   participation by a worker representative on the
          accident investigation team, will permit to obtain
          key information on accident causation which will
          often help the injured worker in making a
          demonstration that the worker’s injury was caused
          –by an accident arising out of and in the course of
          his employment or is disabled by reason of an
          industrial disease due to the nature of the
          employment -.
     Assist member when a grievance may be
      required following being advised by the
      employer that the employee will be
      terminated if they choose to resign or to
      apply for medical retirement
 Local / Component
    TOOL
Open file
 Attach summary
    Name of worker
    Member number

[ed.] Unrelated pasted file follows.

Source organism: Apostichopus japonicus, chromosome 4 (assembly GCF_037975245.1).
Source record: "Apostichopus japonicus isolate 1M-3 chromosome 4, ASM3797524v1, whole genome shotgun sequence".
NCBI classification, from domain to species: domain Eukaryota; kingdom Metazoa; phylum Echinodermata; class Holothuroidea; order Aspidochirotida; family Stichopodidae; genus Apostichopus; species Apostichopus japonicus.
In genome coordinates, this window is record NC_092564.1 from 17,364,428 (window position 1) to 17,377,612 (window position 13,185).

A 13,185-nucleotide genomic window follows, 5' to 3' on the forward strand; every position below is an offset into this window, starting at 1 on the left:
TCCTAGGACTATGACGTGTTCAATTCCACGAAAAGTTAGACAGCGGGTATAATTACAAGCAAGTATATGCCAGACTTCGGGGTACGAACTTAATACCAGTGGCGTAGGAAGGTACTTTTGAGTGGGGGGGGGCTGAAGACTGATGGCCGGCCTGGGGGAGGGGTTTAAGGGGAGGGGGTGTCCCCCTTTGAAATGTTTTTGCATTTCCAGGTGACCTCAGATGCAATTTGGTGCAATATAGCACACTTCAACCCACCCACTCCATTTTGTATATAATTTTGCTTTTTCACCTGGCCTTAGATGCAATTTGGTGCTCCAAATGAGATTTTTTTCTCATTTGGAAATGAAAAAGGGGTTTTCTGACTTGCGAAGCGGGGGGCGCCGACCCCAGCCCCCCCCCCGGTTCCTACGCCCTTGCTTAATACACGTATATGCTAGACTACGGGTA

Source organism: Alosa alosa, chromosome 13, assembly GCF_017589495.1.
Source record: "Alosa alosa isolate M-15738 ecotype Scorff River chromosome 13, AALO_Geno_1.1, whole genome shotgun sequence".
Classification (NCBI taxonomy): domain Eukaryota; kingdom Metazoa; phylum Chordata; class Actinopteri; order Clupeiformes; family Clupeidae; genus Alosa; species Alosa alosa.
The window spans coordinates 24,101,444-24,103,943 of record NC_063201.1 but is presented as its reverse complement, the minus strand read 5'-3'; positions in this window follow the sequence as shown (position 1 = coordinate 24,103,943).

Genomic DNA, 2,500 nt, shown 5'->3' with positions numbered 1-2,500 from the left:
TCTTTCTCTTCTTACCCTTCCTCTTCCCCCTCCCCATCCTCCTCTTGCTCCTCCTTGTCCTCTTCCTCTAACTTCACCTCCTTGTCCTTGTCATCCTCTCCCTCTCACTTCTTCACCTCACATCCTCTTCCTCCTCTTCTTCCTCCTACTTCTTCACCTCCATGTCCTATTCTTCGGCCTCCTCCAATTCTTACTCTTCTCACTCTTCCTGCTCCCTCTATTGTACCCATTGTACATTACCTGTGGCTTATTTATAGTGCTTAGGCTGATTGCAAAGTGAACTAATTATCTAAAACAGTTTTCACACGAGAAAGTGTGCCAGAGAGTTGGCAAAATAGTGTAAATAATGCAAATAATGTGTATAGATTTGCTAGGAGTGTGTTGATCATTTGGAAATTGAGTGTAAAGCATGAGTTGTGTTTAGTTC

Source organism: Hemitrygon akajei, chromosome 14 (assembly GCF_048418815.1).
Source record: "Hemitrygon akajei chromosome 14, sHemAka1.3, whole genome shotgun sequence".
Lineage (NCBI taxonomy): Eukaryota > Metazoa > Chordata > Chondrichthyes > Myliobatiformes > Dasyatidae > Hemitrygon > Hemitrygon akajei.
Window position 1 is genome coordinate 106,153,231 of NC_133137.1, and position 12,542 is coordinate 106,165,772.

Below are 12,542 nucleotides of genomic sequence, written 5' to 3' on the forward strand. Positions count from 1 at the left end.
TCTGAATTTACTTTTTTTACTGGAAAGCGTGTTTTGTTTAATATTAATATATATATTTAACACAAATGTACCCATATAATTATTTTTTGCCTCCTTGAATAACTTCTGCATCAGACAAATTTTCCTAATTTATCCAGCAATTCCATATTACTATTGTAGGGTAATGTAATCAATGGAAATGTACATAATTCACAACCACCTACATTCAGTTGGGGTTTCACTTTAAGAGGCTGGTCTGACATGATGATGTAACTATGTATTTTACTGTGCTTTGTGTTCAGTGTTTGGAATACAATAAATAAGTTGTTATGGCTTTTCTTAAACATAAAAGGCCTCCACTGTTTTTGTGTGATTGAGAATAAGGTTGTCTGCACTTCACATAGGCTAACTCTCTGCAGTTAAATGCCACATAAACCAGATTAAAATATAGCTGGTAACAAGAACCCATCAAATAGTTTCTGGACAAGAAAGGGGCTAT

 Component
    Local
    Employer data
    WSIB File Number
    Injury/disease type
    Date of accident
    Name of treating doctor
    Decision under appeal – date
    timelines for appeal
 Document all telephone conversation, interviews and letters
 Protect appeal deadline with sample letter (template to be
  provided) stipulating that you are protecting the appeal deadline,
  you want a complete copy of the file, you will analyze the file and
  further advise the Board whether you will pursue the
 Ensure that the worker and its Local/Component representatives
  understand that they are custodians of their claims
Local / Component
   It is recommend that each local has at least
    one person that has basic understanding of
    the WCB process who can assist the worker
    in writing the initial claim to ensure key
    elements of the description of event are
    included and to work with the worker to
    obtain sick leave credit advances from the
    employer and/or apply for other benefits
    while the Board analyzes the eligibility of the
    claim. A local representative should also